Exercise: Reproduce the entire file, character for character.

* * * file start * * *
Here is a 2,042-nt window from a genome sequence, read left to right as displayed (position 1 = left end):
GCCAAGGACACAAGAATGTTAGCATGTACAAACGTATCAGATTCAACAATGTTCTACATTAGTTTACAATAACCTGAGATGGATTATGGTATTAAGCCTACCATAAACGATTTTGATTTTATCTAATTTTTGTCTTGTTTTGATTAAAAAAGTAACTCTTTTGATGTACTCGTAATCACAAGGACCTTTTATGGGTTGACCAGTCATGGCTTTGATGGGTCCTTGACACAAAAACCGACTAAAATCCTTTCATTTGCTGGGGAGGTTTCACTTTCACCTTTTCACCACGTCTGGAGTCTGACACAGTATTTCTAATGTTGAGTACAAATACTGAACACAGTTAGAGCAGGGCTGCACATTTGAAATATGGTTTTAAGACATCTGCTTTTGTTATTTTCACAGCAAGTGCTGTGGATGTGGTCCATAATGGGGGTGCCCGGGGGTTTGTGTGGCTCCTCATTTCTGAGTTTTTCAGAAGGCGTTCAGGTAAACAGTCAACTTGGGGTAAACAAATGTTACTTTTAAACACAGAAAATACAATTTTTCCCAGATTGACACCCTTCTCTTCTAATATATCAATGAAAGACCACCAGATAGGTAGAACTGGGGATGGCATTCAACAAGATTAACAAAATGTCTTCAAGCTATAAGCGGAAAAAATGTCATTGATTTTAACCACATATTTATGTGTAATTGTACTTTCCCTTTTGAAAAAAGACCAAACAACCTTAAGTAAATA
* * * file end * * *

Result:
Here is a 2,042-nt window from a genome sequence, read left to right as displayed (position 1 = left end):
GCCAAGGACACAAGAATGTTAGCATGTACAAACGTATCAGATTCAACAATGTTCTACATTAGTTTACAATAACCTGAGATGGATTATGGTATTAAGCCTACCATAAACGATTTTGATTTTATCTAATTTTTGTCTTGTTTTGATTAAAAAAGTAACTCTTTTGATGTACTCGTAATCACAAGGACCTTTTATGGGTTGACCAGTCATGGCTTTGATGGGTCCTTGACACAAAAACCGACTAAAATCCTTTCATTTGCTGGGGAGGTTTCACTTTCACCTTTTCACCACGTCTGGAGTCTGACACAGTATTTCTAATGTTGAGTACAAATACTGAACACAGTTAGAGCAGGGCTGCACATTTGAAATATGGTTTTAAGACATCTGCTTTTGTTATTTTCACAGCAAGTGCTGTGGATGTGGTCCATAATGGGGGTGCCCGGGGGTTTGTGTGGCTCCTCATTTCTGAGTTTTTCAGAAGGCGTTCAGGTAAACAGTCAACTTGGGGTAAACAAATGTTACTTTTAAACACAGAAAATACAATTTTTCCCAGATTGACACCCTTCTCTTCTAATATATCAATGAAAGACCACCAGATAGGTAGAACTGGGGATGGCATTCAACAAGATTAACAAAATGTCTTCAAGCTATAAGCGGAAAAAATGTCATTGATTTTAACCACATATTTATGTGTAATTGTACTTTCCCTTTTGAAAAAAGACCAAACAACCTTAAGTAAATA